New Faculty Resources
Below are select resources that we share with new faculty to help them get started in their teaching role at the University of Delaware.
1st Day of Class Tips
- Weimer, M. (2015, August 19). The first day of class: A once-a-semester opportunity, Faculty Focus. Retrieved from http://www.facultyfocus.com/articles/teaching-professor-blog/the-first- day-of-class-a-once-a-semester-opportunity/
This article provides commonsense ideas to help make your first day a success including remembering to smile.
- Gannon, K. (2015, August 3). The absolute worst way to start the semester, Chronicle Vitae. Retrieved from https://chroniclevitae.com/news/1498-the-absolute-worst-way-to-start-the- semester
The first day of class is much more that “Syllabus Day.” This brief article encourages you to consider ways to engage students from those first moments rather than simply chalking up the day to reading a document at the front of the room.
- University of Delaware Center for Teaching & Assessment of Learning. (2016). Handling hot topics in the classroom.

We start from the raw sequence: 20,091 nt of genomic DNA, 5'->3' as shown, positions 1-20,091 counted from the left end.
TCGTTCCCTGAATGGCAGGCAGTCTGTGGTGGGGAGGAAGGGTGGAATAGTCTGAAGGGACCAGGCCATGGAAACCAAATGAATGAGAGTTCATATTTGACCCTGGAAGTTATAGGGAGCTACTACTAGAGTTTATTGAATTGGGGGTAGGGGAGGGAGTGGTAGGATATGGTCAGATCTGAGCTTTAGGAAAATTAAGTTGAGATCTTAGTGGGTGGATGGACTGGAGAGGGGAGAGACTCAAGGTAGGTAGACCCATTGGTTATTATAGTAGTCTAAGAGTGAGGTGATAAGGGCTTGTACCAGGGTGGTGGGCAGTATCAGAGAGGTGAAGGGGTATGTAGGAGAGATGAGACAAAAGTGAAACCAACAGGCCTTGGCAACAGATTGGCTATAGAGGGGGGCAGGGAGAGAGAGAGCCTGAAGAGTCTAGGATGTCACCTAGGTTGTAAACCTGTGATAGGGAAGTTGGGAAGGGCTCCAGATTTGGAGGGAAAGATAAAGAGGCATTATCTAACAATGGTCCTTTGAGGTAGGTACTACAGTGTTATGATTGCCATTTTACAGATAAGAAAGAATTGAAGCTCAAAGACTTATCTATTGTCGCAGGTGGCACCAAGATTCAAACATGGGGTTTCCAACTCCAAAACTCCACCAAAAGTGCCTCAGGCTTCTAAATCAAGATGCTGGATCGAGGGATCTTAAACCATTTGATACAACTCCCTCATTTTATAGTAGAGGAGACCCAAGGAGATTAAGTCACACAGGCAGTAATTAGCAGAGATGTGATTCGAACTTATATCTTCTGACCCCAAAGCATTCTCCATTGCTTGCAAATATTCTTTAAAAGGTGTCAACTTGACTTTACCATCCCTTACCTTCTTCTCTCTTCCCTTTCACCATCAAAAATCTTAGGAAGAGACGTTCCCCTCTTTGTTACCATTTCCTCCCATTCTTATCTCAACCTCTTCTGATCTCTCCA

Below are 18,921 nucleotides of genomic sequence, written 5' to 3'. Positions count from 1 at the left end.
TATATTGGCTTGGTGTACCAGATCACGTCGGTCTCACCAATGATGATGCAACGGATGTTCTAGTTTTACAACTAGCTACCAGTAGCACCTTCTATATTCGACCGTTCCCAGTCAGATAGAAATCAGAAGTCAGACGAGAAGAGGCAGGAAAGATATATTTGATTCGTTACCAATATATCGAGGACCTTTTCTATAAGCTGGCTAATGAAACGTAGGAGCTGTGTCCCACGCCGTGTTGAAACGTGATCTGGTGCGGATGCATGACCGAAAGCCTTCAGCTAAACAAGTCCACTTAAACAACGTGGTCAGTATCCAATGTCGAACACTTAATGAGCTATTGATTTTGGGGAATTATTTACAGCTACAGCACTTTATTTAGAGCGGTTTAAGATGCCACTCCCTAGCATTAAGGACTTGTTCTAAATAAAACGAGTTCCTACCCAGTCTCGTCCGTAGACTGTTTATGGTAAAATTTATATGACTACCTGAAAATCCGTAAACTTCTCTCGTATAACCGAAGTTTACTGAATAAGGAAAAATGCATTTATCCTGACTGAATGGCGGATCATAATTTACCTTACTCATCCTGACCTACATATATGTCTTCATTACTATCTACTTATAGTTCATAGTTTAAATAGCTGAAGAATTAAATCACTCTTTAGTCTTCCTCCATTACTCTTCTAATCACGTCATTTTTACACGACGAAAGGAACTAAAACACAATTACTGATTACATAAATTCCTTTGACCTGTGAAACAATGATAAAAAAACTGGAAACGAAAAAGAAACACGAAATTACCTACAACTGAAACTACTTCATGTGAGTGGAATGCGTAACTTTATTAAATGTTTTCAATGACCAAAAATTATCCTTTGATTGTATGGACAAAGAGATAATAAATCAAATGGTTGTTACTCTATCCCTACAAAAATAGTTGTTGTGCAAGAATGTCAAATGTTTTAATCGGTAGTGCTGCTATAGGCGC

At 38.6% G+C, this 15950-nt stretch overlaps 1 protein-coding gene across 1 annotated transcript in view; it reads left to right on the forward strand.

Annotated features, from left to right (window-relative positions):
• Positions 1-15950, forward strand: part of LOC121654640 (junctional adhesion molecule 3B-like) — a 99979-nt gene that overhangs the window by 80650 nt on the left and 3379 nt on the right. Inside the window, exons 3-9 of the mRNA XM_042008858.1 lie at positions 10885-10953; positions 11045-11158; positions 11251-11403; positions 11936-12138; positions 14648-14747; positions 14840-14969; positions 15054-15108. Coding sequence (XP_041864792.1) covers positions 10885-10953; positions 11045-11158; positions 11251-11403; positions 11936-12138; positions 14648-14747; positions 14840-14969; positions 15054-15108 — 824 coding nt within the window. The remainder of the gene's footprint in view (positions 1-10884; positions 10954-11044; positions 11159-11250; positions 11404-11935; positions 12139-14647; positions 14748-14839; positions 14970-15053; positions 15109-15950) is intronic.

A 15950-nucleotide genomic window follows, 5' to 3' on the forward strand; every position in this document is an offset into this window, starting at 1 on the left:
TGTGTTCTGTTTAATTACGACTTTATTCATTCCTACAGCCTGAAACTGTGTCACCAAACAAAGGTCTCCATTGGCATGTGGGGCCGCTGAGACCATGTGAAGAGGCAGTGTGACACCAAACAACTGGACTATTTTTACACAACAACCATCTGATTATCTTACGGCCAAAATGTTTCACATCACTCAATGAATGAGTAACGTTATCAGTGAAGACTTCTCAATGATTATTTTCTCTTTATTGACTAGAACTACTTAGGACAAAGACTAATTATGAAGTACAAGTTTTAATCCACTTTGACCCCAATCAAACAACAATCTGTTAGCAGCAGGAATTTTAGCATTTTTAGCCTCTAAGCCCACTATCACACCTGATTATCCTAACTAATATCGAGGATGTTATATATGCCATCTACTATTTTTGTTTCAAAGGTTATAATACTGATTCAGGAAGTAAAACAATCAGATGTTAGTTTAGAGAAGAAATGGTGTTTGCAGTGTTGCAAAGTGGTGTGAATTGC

This one-page document provides suggestions and tips for dealing with controversial topics or incendiary comments in your classroom.
Fink, D. L. (2005). A self-directed guide to designing courses for significant learning. Retrieved from
This article summarizes a book that is the gold standard for a logical approach to course design that results in better and long lasting learning.
Applying the Science of Learning to Your Teaching
- Deans for Impact. (2015). Science of learning. Austin, TX: Deans for Impact. Retrieved from http://www.deansforimpact.org/pdfs/The_Science_of_Learning.pdf
This brief document uses six simple questions gleaned from years of research into the science of learning to help you craft syllabi, assessments, and activities that engage students and meet your learning outcomes.
- Benassi, V. A., Overson, C. E., & Hakala, C. M. (2014). Applying science of learning in education: Infusing psychological science into the curriculum. Retrieved from http://teachpsych.org/ebooks/asle2014/index.php
This edited volume brings together some of the most important research on learning and cognition. It is designed to speak to non-experts and includes examples of real-world applications for your teaching.
Our colleagues in the University Library have provided a document with 7 Things You Should Know About the UD Library. They also provided the following list of links to resources on their webpage that are of particular interest to UD educators:
Welcome to UD Library
Meg Grotti, Associate Librarian and Assistant Head of Instructional Services, introduces the wealth of resources the library offers to those who teach.